Tawang Monastery assembly hall
Prayer hall at the Golden Temple in Bylakuppe, a Tibetan settlement in Karnataka
The Chandannagar Strand Ghat, reminiscences of a French colony, Chandannagar, West Bengal
Fort Dansborg, built by the 17th century Danish admiral Ove Gjedde, reminiscences of Danish India, Tharangambadi, Tamil Nadu
Tomb of Susanna Anna Maria, reminisces of Dutch India, Chinsurah, West Bengal
Church Of St Francis Of Assisi, reminisce of Portuguese India, Goa
French Quarter, Pondicherry. The city became the chief French settlement in India.
Nishat Bagh, Srinagar
Lal Bagh, Bengaluru
View of the Mughal Garden of Rashtrapati Bhavan
Waterfall at Rock Garden, Chandigarh
Char Bagh Garden, Rajasthan
The Athpula (eight piers) bridge in Lodi gardens
Pataini temple is a Jain temple built during the Gupta period, 5th century CE<ref>{{cite book | last=Cunningham | first=Alexander | author-link=Alexander Cunningham | title=Report of a Tour in the Central Provinces in 1873-74 and 1874-75 | volume=9 | series=Archaeological Survey of India | publisher=Office of the Superintendent of Government Printing | year=1879 | url={{Google books|X88OAAAAQAAJ|page=31|keywords=|text=|plainurl=yes}} | page=31}}</ref>
Relief of Jain tirthankara Parshvanatha on the Kahaum pillar erected by Skandagupta in 461 CE

Among a number of architectural styles and traditions, the best-known include the many varieties of Hindu temple architecture, Indo-Islamic architecture, especially Mughal architecture, Rajput architecture and Indo-Saracenic architecture.

- Architecture of India

In Aihole, known as the "Cradle of Indian architecture," there are over 150 temples scattered around the village.

- Hindu temple architecture
Architecture of a Hindu temple (Nagara style). These core elements are evidenced in the oldest surviving 5th–6th century CE temples.

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Open mandapa at Amritapura

Mandapa

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Open mandapa at Amritapura
Mandapa in Odisha with a shape like a bell Ghanta
Mandapa of the central shrine of Banteay Srei temple, Cambodia.
A Thai Buddhist Mandapa or Mondop, Wat Phra Kaew, Bangkok
Mandapa porch, Shimoga
Kambadahalli Ganga mandapa
Madapa of Thommanon temple connected its main shrine tower, facing to the east, Cambodia
Chau Say Tevoda's mandapa and main tower enclosed by its wall and 4 gopuras, Cambodia
Phanom Rung temple's prang and its mandapa, Thailand
Mandapa of Phanom Wan temple, Thailand
Mandapa and tower of Phimai temple, Thailand
Royal pendopo in Java, Indonesia, commonly found in sultans' palaces
Chyasilin Mandap in Bhaktapur, Nepal
Kasthamandap in Kathmandu, Nepal

Mandapa (also known as mandap or mandapam) in Indian architecture, especially Hindu temple architecture, is a pillared hall or pavilion for public rituals.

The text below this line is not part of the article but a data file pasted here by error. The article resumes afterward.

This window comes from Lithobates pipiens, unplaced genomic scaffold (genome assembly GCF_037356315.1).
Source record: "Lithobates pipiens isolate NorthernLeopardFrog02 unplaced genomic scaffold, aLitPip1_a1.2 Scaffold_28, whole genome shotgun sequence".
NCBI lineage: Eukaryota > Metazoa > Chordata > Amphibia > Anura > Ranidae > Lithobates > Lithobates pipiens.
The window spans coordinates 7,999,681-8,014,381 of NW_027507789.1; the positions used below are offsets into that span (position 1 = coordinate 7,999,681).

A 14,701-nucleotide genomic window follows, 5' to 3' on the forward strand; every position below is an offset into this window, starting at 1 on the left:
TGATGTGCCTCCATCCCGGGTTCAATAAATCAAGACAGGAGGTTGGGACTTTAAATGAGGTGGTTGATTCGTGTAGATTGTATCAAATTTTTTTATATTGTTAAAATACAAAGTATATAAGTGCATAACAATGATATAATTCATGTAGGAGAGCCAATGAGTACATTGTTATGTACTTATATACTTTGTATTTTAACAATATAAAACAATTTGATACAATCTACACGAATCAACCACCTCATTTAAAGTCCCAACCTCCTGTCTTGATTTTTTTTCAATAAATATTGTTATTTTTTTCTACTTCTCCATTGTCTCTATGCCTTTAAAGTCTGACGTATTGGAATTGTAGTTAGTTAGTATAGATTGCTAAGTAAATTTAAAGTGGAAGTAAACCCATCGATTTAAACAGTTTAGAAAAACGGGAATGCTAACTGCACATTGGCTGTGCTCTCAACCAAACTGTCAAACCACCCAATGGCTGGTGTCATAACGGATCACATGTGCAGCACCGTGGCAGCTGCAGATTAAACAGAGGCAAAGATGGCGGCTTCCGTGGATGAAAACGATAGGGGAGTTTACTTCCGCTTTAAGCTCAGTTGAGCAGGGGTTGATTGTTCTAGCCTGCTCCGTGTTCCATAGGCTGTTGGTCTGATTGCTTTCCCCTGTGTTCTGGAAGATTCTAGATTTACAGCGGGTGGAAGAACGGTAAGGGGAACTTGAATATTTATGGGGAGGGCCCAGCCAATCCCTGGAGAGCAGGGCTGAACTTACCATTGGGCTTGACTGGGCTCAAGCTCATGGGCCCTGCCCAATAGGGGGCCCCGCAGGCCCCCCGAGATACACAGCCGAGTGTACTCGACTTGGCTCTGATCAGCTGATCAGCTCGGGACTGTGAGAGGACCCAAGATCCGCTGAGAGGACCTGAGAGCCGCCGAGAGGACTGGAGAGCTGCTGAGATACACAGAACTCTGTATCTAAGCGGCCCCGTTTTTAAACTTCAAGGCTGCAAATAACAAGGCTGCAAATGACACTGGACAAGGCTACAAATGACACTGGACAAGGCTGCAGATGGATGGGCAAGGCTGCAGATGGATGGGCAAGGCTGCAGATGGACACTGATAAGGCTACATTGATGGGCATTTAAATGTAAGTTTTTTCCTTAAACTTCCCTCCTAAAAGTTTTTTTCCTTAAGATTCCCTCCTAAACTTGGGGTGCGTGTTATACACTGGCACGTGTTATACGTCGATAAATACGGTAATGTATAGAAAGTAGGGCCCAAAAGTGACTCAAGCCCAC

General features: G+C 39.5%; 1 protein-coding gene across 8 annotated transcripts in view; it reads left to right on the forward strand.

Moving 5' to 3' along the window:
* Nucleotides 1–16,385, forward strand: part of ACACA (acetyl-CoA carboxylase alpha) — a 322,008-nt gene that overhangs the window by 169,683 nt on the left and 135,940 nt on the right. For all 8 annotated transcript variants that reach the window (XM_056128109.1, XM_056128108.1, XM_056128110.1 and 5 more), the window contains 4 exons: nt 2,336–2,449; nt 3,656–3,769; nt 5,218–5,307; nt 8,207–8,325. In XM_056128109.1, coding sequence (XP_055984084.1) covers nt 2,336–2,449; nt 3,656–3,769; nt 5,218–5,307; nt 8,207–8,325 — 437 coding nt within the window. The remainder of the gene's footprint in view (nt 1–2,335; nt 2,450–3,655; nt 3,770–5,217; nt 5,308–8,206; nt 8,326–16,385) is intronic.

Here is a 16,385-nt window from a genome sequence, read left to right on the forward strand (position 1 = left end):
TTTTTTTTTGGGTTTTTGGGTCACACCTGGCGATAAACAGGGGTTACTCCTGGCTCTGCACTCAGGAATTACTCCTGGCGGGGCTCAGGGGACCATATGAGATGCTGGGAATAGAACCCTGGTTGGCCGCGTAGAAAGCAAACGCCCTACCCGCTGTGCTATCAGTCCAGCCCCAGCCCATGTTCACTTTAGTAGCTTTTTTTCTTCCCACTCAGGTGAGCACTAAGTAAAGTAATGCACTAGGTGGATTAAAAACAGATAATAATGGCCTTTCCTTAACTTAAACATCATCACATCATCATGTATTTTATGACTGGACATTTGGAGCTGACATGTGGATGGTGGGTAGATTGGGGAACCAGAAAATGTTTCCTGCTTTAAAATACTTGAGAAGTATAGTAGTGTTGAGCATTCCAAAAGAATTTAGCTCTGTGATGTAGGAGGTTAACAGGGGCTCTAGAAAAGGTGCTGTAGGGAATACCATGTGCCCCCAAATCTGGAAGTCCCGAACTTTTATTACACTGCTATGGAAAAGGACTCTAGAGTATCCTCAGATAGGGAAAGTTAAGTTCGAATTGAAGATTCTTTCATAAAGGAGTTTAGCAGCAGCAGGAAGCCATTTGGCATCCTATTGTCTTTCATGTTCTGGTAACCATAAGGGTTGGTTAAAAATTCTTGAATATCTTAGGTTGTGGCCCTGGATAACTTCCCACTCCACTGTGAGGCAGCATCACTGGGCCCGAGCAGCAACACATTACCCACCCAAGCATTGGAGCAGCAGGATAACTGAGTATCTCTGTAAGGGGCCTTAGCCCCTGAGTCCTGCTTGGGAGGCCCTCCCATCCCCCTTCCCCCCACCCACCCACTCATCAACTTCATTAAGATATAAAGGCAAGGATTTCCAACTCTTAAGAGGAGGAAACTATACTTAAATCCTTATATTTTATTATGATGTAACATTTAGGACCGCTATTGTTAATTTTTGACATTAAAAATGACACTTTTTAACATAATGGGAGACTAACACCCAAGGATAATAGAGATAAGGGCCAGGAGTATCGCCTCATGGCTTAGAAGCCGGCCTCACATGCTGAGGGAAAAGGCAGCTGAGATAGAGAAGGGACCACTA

Sanchi

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Buddhist complex, famous for its Great Stupa, on a hilltop at Sanchi Town in Raisen District of the State of Madhya Pradesh, India.

Buddhist complex, famous for its Great Stupa, on a hilltop at Sanchi Town in Raisen District of the State of Madhya Pradesh, India.

Plan of the monuments of the hill of Sanchi, numbered 1 to 50.
The Ashoka pillar at Sanchi.
The capital of the Sanchi pillar of Ashoka, as discovered (left), and simulation of original appearance (right). It is very similar to the Lion Capital of Ashoka at Sarnath, except for the abacus, here adorned with flame palmettes and facing geese, 250 BCE. Sanchi Archaeological Museum.
by later illustrations among the Sanchi reliefs
The Great Stupa under the Sungas. The Sungas nearly doubled the diameter of the initial stupa, encasing it in stone, and built a balustrade and a railing around it.
Foreigner on a horse, circa 115 BCE, Stupa No2.
Sunga period railings were initially blank (left: Great Stupa), and only started to be decorated circa 115 BCE with Stupa No.2 (right).
Sunga pillar No25 with own capital on the side.
Siri-Satakani inscription
Cave No.19
The Worship of the Bodhisattva's hair
Vedisakehi damtakārehi rupakammam katam
The Great Stupa at the time of the Satavahanas.
Temptation of the Buddha, with the Buddha on the left (symbolized by his throne only) surrounded by rejoicing devotees, Mara and his daughters (center), and the demons of Mara fleeing (right).
War over the Buddha's Relics, kept by the city of Kushinagar, South Gate, Stupa no.1, Sanchi.
King Ashoka visits Ramagrama, to take relics of the Buddha from the Nagas, but he failed, the Nagas being too powerful. Southern gateway, Stupa 1, Southern Gateway, Sanchi.
Ashoka in grief, supported by his two queens, in a relief at Sanchi. Stupa 1, Southern gateway. The identification with Ashoka is confirm by a similar relief from Kanaganahalli inscribed "Raya Asoko".
Bodhi tree temple depicted in Sanchi, Stupa 1, Southern gateway.
Temple for the Bodhi Tree (Eastern Gateway).
foreigners illustrated at Sanchi worshiping the Great Stupa
Foreigners worshiping Stupa
Greek travelling costume
Another one
Miracle at Kapilavastu
Miracle of the Buddha walking on the river Nairanjana
Procession of king Suddhodana from Kapilavastu
"The promenade of the Buddha", or Chankrama, used to depict the Buddha in motion in Buddhist aniconism.
Bimbisara with his royal cortege issuing from the city of Rajagriha to visit the Buddha
Foreigners making a dedication at the Southern Gateway of Stupa No 1
Stupas and monasteries at Sanchi in the early centuries of the current era. Reconstruction, 1900
Sanchi inscription of Chandragupta II.
Temple 17: a Gupta period tetrastyle prostyle temple of Classical appearance. 5th century CE
Statue of Padmapani (5th c.or 9th c.) Victoria and Albert Museum.
Pillar 26: one of the two four-lions stambha capitals at Sanchi, with lions, central flame palmette and Wheel of Law (axis, stubs of the spokes and part of the circumference only), initially located at the Northern Gateway of the Great Stupa. Sanchi Archaeological Museum.